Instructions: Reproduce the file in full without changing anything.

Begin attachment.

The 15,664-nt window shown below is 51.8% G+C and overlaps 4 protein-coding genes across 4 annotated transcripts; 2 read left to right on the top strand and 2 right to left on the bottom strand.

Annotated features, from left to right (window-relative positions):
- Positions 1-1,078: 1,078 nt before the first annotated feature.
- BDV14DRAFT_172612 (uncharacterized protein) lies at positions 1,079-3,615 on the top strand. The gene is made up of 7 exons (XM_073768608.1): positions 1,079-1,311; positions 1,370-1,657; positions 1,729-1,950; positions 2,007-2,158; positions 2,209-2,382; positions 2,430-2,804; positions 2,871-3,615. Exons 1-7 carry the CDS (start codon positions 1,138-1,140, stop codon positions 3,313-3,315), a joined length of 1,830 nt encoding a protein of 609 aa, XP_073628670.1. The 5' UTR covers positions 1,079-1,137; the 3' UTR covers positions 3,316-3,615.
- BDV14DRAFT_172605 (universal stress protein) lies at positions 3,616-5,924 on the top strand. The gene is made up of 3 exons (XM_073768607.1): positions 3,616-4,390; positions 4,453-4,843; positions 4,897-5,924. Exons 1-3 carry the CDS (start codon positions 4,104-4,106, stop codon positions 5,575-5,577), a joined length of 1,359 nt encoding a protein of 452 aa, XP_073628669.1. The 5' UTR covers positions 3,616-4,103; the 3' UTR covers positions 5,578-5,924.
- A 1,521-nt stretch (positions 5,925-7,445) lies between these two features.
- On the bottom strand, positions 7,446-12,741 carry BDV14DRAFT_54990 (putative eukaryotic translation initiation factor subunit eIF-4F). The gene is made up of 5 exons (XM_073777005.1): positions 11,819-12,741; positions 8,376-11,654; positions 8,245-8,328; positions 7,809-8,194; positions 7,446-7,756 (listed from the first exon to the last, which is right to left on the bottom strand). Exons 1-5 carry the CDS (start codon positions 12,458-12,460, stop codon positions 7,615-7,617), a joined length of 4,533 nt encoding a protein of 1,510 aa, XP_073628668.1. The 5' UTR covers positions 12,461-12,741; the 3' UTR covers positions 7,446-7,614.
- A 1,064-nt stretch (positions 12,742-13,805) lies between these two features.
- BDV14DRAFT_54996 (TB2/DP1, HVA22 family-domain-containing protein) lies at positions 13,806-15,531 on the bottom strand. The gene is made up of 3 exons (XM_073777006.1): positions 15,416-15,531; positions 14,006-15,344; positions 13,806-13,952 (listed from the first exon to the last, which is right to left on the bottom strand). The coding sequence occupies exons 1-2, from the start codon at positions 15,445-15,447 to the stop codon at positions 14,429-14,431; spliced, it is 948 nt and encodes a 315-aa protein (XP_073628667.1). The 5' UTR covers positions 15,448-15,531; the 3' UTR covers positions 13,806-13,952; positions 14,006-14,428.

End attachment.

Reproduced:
The 15,664-nt window shown below is 51.8% G+C and overlaps 4 protein-coding genes across 4 annotated transcripts; 2 read left to right on the top strand and 2 right to left on the bottom strand.

Annotated features, from left to right (window-relative positions):
- Positions 1-1,078: 1,078 nt before the first annotated feature.
- BDV14DRAFT_172612 (uncharacterized protein) lies at positions 1,079-3,615 on the top strand. The gene is made up of 7 exons (XM_073768608.1): positions 1,079-1,311; positions 1,370-1,657; positions 1,729-1,950; positions 2,007-2,158; positions 2,209-2,382; positions 2,430-2,804; positions 2,871-3,615. Exons 1-7 carry the CDS (start codon positions 1,138-1,140, stop codon positions 3,313-3,315), a joined length of 1,830 nt encoding a protein of 609 aa, XP_073628670.1. The 5' UTR covers positions 1,079-1,137; the 3' UTR covers positions 3,316-3,615.
- BDV14DRAFT_172605 (universal stress protein) lies at positions 3,616-5,924 on the top strand. The gene is made up of 3 exons (XM_073768607.1): positions 3,616-4,390; positions 4,453-4,843; positions 4,897-5,924. Exons 1-3 carry the CDS (start codon positions 4,104-4,106, stop codon positions 5,575-5,577), a joined length of 1,359 nt encoding a protein of 452 aa, XP_073628669.1. The 5' UTR covers positions 3,616-4,103; the 3' UTR covers positions 5,578-5,924.
- A 1,521-nt stretch (positions 5,925-7,445) lies between these two features.
- On the bottom strand, positions 7,446-12,741 carry BDV14DRAFT_54990 (putative eukaryotic translation initiation factor subunit eIF-4F). The gene is made up of 5 exons (XM_073777005.1): positions 11,819-12,741; positions 8,376-11,654; positions 8,245-8,328; positions 7,809-8,194; positions 7,446-7,756 (listed from the first exon to the last, which is right to left on the bottom strand). Exons 1-5 carry the CDS (start codon positions 12,458-12,460, stop codon positions 7,615-7,617), a joined length of 4,533 nt encoding a protein of 1,510 aa, XP_073628668.1. The 5' UTR covers positions 12,461-12,741; the 3' UTR covers positions 7,446-7,614.
- A 1,064-nt stretch (positions 12,742-13,805) lies between these two features.
- BDV14DRAFT_54996 (TB2/DP1, HVA22 family-domain-containing protein) lies at positions 13,806-15,531 on the bottom strand. The gene is made up of 3 exons (XM_073777006.1): positions 15,416-15,531; positions 14,006-15,344; positions 13,806-13,952 (listed from the first exon to the last, which is right to left on the bottom strand). The coding sequence occupies exons 1-2, from the start codon at positions 15,445-15,447 to the stop codon at positions 14,429-14,431; spliced, it is 948 nt and encodes a 315-aa protein (XP_073628667.1). The 5' UTR covers positions 15,448-15,531; the 3' UTR covers positions 13,806-13,952; positions 14,006-14,428.